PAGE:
“Brace for impact, people,” Marina said, bracing with what little strength she had left, her hand on the console ready to hit execute on her next set of orders the moment they hit.
“One Fifty. One hundred. Still locked on to us. “Fifty.”
The Star shook suddenly as whatever was holding her in space suddenly let go. The cruiser had cut off the locking beam, but they were still a very real danger, especially this close. Marina’s finger pressed the execute button again just as she felt the world close in around her.
The Star’s engines roared to life like a twin-headed fire-breathing dragon, pushing the ship’s inertial dampeners to the brink as it accelerated forward at a dangerous speed.
“Ten seconds to hyperspace,” Brick said, his tentacles flying all over his console at dizzying speed. “Hang in there, Captain!”
Marina had no strength left. She felt herself slide down the console chair onto the pool of blood on the floor.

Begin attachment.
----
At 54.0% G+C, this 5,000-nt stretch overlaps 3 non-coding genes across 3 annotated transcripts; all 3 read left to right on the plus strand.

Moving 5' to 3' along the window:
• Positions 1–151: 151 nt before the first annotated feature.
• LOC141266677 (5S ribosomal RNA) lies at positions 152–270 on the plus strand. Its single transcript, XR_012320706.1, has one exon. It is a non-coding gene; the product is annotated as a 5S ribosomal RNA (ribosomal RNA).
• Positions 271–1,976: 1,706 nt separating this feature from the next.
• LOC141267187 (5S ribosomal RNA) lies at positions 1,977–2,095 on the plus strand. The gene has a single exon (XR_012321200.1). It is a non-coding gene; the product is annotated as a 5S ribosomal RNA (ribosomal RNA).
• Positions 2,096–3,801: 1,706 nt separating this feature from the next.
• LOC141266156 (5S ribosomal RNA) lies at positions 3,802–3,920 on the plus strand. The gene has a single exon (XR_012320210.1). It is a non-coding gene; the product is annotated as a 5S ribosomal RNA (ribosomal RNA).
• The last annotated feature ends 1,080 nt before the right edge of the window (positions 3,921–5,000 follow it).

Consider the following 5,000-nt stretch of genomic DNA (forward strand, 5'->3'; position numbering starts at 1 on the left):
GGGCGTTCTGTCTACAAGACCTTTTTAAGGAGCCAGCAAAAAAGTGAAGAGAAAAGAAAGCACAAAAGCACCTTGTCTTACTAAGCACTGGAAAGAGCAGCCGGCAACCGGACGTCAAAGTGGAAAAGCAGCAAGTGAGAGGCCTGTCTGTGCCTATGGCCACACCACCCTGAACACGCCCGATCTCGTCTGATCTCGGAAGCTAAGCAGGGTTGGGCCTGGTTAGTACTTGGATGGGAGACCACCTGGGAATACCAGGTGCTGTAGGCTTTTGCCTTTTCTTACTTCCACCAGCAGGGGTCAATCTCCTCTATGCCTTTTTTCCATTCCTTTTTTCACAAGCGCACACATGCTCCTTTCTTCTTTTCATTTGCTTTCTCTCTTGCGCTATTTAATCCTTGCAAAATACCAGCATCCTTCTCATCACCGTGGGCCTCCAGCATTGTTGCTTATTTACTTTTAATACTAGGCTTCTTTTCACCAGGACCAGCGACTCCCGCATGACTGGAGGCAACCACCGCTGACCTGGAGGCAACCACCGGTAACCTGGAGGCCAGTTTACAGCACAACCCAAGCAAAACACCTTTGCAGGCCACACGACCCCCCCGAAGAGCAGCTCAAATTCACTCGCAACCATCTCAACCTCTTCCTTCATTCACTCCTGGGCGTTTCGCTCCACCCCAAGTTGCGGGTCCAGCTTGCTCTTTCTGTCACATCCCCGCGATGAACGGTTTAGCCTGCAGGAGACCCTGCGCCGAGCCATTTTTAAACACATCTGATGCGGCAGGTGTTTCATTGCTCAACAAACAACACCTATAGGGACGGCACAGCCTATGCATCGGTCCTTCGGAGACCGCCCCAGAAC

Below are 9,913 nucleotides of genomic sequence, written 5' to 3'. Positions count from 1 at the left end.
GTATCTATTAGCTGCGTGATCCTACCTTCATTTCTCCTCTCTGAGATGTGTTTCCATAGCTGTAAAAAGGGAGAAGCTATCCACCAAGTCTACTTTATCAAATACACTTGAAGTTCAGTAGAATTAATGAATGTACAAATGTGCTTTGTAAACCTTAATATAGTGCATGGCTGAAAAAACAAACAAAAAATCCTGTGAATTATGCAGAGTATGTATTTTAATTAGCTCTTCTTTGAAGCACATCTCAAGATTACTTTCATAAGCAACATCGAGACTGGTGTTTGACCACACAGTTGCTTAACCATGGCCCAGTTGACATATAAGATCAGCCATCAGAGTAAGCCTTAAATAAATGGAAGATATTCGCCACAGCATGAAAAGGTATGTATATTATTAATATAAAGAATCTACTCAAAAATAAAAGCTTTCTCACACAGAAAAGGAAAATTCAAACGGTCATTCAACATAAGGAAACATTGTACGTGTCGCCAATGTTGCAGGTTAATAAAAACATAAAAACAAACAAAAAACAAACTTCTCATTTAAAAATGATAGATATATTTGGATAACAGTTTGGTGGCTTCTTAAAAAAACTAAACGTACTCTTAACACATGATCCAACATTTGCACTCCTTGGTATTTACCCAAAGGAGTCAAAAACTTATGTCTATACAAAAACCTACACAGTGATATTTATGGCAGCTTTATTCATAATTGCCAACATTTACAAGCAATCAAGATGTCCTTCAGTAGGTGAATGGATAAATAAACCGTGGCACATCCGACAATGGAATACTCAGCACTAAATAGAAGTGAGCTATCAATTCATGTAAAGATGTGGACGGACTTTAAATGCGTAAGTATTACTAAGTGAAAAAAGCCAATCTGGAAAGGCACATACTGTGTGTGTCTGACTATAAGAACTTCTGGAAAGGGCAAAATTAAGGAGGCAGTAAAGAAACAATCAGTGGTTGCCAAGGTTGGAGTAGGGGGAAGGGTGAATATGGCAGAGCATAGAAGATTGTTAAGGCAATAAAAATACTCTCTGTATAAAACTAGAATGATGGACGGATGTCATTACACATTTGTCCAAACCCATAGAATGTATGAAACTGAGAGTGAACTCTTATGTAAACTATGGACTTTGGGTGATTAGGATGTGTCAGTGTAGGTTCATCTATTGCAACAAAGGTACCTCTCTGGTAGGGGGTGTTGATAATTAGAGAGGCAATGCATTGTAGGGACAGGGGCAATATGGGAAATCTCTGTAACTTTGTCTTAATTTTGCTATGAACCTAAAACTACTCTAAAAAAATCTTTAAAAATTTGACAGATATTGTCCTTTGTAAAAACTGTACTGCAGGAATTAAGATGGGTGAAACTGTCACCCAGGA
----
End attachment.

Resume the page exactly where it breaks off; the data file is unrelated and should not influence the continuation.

It’d been a good ride. A short one, but good.
She felt a hand slip under her neck, her head being cradled. Strong hands. Yehoshua.
The Star came to an immediate halt, throwing Marina and Yehoshua against the forward viewscreen. Laying against the panel, her shoulder dislocated from the impact, Marina realized that the cruiser had locked onto them again. It was all over. “Coño,” she muttered weakly, her eyes closing.
Marina opened her eyes as much as she could and looked at Yehoshua, slumped next to her. A gash across his forehead was dripping a river of blood over his eye, but his mouth was moving. What had he said?
“Ufaratzta yamma v’kedamah v’tzafonah v’negbah.”
Her Hebrew was rusty, but she felt she recognized the words. A verse? A song? It’d been so long ago.
“Ufaratzta yamma v’kedamah v’tzafonah v’negbah!”